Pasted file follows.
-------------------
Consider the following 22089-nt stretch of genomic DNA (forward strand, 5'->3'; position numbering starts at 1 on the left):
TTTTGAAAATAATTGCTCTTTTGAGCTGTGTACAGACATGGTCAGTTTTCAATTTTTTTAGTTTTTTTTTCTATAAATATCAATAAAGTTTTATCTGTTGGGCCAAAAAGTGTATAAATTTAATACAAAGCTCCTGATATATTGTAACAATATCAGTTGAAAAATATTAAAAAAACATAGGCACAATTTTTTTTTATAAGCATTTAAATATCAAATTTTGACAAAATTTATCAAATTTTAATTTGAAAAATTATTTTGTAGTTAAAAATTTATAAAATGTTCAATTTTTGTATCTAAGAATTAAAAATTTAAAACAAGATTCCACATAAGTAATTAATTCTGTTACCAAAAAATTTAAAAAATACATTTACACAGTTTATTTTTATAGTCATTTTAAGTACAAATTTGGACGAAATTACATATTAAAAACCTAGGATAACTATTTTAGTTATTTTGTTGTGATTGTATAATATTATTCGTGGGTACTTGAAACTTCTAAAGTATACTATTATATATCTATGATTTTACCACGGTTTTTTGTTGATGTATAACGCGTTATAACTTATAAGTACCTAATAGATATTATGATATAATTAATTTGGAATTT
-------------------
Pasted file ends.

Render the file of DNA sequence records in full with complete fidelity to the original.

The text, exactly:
Consider the following 22089-nt stretch of genomic DNA (forward strand, 5'->3'; position numbering starts at 1 on the left):
TTTTGAAAATAATTGCTCTTTTGAGCTGTGTACAGACATGGTCAGTTTTCAATTTTTTTAGTTTTTTTTTCTATAAATATCAATAAAGTTTTATCTGTTGGGCCAAAAAGTGTATAAATTTAATACAAAGCTCCTGATATATTGTAACAATATCAGTTGAAAAATATTAAAAAAACATAGGCACAATTTTTTTTTATAAGCATTTAAATATCAAATTTTGACAAAATTTATCAAATTTTAATTTGAAAAATTATTTTGTAGTTAAAAATTTATAAAATGTTCAATTTTTGTATCTAAGAATTAAAAATTTAAAACAAGATTCCACATAAGTAATTAATTCTGTTACCAAAAAATTTAAAAAATACATTTACACAGTTTATTTTTATAGTCATTTTAAGTACAAATTTGGACGAAATTACATATTAAAAACCTAGGATAACTATTTTAGTTATTTTGTTGTGATTGTATAATATTATTCGTGGGTACTTGAAACTTCTAAAGTATACTATTATATATCTATGATTTTACCACGGTTTTTTGTTGATGTATAACGCGTTATAACTTATAAGTACCTAATAGATATTATGATATAATTAATTTGGAATTT